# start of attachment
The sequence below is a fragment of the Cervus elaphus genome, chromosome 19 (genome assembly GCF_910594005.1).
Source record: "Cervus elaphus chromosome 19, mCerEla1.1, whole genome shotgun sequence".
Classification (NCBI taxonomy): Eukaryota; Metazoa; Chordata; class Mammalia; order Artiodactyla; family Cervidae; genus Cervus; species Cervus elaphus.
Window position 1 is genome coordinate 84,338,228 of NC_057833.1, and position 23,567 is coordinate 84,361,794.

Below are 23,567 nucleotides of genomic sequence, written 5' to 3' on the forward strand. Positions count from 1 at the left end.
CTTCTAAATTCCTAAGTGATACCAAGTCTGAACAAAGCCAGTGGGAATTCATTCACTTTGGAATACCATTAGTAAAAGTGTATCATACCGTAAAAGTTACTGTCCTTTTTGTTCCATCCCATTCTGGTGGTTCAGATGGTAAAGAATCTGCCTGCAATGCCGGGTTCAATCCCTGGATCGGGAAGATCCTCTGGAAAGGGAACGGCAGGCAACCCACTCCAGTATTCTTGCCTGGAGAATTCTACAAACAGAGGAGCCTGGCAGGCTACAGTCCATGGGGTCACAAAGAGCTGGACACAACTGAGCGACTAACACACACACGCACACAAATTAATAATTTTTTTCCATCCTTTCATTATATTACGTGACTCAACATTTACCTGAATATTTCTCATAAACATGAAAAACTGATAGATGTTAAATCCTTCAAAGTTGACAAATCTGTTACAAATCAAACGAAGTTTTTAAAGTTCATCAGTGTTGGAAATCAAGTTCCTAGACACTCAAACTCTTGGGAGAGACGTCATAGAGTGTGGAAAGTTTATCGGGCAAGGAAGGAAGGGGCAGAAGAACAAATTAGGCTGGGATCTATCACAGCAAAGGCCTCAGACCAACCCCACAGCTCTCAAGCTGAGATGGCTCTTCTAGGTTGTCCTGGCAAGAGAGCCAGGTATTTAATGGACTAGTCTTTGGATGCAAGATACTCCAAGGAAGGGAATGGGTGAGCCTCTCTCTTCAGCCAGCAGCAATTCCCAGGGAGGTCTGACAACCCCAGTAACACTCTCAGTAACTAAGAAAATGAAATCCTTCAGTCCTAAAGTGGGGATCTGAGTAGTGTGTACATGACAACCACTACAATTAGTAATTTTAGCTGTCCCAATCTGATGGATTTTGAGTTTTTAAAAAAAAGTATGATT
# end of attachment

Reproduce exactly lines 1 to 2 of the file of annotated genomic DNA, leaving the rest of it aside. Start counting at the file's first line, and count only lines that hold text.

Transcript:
The sequence below is a fragment of the Cervus elaphus genome, chromosome 19 (genome assembly GCF_910594005.1).
Source record: "Cervus elaphus chromosome 19, mCerEla1.1, whole genome shotgun sequence".